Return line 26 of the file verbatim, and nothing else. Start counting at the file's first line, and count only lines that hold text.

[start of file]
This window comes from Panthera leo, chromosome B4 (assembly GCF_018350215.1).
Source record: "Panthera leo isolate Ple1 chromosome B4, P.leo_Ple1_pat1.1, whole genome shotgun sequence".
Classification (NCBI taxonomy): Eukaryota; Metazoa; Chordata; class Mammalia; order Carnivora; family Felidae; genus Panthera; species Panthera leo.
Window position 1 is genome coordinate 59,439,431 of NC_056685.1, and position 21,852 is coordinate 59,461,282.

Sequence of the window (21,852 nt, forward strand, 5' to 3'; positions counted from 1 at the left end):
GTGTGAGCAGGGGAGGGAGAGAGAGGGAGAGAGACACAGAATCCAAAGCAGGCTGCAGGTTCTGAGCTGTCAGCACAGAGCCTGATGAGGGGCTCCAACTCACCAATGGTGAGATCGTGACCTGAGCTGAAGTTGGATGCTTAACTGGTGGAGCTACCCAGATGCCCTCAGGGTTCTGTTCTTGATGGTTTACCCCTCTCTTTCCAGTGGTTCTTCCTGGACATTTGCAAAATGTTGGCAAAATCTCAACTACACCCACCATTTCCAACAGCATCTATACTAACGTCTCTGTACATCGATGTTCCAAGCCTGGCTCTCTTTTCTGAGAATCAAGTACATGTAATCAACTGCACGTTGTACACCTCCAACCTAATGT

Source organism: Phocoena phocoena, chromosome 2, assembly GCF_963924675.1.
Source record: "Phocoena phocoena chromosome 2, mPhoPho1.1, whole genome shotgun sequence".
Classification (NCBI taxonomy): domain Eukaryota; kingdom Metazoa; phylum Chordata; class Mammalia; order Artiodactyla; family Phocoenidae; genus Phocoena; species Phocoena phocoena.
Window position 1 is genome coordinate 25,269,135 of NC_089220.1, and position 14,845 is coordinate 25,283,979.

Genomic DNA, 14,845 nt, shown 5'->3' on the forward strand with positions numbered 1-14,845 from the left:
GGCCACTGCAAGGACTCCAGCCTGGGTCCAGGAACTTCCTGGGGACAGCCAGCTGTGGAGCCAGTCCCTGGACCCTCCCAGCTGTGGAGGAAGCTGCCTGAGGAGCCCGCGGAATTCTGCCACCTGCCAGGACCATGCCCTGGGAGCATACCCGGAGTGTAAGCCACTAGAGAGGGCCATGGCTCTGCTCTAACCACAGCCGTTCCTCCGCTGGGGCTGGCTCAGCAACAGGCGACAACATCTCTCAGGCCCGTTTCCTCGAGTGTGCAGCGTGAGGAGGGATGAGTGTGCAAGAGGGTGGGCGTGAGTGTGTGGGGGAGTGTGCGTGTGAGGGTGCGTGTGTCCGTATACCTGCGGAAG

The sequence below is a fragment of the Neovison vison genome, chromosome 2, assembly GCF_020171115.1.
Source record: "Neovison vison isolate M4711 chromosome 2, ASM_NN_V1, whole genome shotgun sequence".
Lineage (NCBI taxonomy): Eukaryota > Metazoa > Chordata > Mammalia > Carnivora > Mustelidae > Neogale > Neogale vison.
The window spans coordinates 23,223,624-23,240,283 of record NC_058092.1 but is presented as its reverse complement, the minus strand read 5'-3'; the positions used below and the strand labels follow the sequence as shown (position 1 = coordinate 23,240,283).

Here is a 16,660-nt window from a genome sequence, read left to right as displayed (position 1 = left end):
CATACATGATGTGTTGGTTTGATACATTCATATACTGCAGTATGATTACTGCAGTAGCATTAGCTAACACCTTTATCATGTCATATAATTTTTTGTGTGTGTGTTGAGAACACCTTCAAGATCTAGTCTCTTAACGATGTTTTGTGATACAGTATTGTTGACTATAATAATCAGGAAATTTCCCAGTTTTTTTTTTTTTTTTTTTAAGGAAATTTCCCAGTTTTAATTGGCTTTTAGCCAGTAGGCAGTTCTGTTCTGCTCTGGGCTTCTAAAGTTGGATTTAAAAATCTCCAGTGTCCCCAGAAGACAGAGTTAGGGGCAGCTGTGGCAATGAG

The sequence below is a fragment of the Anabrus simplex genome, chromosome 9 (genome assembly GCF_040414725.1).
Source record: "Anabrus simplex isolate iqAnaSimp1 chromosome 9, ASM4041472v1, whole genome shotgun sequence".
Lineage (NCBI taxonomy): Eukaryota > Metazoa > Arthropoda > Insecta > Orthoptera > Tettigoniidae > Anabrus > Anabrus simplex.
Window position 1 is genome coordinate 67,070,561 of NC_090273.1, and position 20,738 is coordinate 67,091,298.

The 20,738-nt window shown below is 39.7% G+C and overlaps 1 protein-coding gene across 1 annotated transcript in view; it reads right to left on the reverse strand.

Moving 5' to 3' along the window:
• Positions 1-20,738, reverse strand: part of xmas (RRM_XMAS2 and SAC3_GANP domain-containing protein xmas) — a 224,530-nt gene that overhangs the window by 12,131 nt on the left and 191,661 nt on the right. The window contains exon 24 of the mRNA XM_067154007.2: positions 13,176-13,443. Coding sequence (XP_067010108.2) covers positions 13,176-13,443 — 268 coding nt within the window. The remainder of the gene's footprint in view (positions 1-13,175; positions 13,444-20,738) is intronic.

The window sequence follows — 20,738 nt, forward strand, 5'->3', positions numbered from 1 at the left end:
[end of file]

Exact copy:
The window sequence follows — 20,738 nt, forward strand, 5'->3', positions numbered from 1 at the left end: